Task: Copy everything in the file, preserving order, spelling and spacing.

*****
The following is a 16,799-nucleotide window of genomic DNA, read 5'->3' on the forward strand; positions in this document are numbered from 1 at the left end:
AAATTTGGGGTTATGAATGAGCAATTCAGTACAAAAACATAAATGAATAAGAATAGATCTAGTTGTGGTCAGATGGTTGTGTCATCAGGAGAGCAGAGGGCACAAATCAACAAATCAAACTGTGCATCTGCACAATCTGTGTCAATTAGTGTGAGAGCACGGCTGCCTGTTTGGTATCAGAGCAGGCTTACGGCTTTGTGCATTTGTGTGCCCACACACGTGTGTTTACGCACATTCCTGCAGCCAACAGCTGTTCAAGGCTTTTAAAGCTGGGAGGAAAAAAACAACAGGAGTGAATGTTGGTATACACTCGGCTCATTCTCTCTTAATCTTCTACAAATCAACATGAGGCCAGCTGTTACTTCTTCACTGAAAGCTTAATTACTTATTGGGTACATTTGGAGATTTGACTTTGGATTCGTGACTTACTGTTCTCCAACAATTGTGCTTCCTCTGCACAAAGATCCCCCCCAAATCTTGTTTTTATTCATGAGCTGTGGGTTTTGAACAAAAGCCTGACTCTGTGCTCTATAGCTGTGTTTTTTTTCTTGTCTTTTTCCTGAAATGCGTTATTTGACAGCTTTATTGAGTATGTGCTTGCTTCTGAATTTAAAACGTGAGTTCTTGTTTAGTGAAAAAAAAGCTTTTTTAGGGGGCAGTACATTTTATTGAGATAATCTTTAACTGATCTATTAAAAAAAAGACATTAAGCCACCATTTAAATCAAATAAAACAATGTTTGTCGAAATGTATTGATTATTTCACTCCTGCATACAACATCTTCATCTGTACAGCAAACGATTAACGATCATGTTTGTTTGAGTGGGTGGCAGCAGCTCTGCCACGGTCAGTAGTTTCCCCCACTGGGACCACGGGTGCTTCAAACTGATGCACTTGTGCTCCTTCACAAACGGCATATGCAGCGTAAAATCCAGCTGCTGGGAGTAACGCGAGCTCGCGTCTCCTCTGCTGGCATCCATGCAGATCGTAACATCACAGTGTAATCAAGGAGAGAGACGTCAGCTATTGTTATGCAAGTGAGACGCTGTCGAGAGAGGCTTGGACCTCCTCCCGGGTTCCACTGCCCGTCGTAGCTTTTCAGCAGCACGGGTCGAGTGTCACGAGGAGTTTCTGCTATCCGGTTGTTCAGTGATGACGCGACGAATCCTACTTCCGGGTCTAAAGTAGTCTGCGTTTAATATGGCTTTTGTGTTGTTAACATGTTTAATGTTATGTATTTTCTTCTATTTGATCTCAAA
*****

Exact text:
The following is a 16,799-nucleotide window of genomic DNA, read 5'->3' on the forward strand; positions in this document are numbered from 1 at the left end:
AAATTTGGGGTTATGAATGAGCAATTCAGTACAAAAACATAAATGAATAAGAATAGATCTAGTTGTGGTCAGATGGTTGTGTCATCAGGAGAGCAGAGGGCACAAATCAACAAATCAAACTGTGCATCTGCACAATCTGTGTCAATTAGTGTGAGAGCACGGCTGCCTGTTTGGTATCAGAGCAGGCTTACGGCTTTGTGCATTTGTGTGCCCACACACGTGTGTTTACGCACATTCCTGCAGCCAACAGCTGTTCAAGGCTTTTAAAGCTGGGAGGAAAAAAACAACAGGAGTGAATGTTGGTATACACTCGGCTCATTCTCTCTTAATCTTCTACAAATCAACATGAGGCCAGCTGTTACTTCTTCACTGAAAGCTTAATTACTTATTGGGTACATTTGGAGATTTGACTTTGGATTCGTGACTTACTGTTCTCCAACAATTGTGCTTCCTCTGCACAAAGATCCCCCCCAAATCTTGTTTTTATTCATGAGCTGTGGGTTTTGAACAAAAGCCTGACTCTGTGCTCTATAGCTGTGTTTTTTTTCTTGTCTTTTTCCTGAAATGCGTTATTTGACAGCTTTATTGAGTATGTGCTTGCTTCTGAATTTAAAACGTGAGTTCTTGTTTAGTGAAAAAAAAGCTTTTTTAGGGGGCAGTACATTTTATTGAGATAATCTTTAACTGATCTATTAAAAAAAAGACATTAAGCCACCATTTAAATCAAATAAAACAATGTTTGTCGAAATGTATTGATTATTTCACTCCTGCATACAACATCTTCATCTGTACAGCAAACGATTAACGATCATGTTTGTTTGAGTGGGTGGCAGCAGCTCTGCCACGGTCAGTAGTTTCCCCCACTGGGACCACGGGTGCTTCAAACTGATGCACTTGTGCTCCTTCACAAACGGCATATGCAGCGTAAAATCCAGCTGCTGGGAGTAACGCGAGCTCGCGTCTCCTCTGCTGGCATCCATGCAGATCGTAACATCACAGTGTAATCAAGGAGAGAGACGTCAGCTATTGTTATGCAAGTGAGACGCTGTCGAGAGAGGCTTGGACCTCCTCCCGGGTTCCACTGCCCGTCGTAGCTTTTCAGCAGCACGGGTCGAGTGTCACGAGGAGTTTCTGCTATCCGGTTGTTCAGTGATGACGCGACGAATCCTACTTCCGGGTCTAAAGTAGTCTGCGTTTAATATGGCTTTTGTGTTGTTAACATGTTTAATGTTATGTATTTTCTTCTATTTGATCTCAAA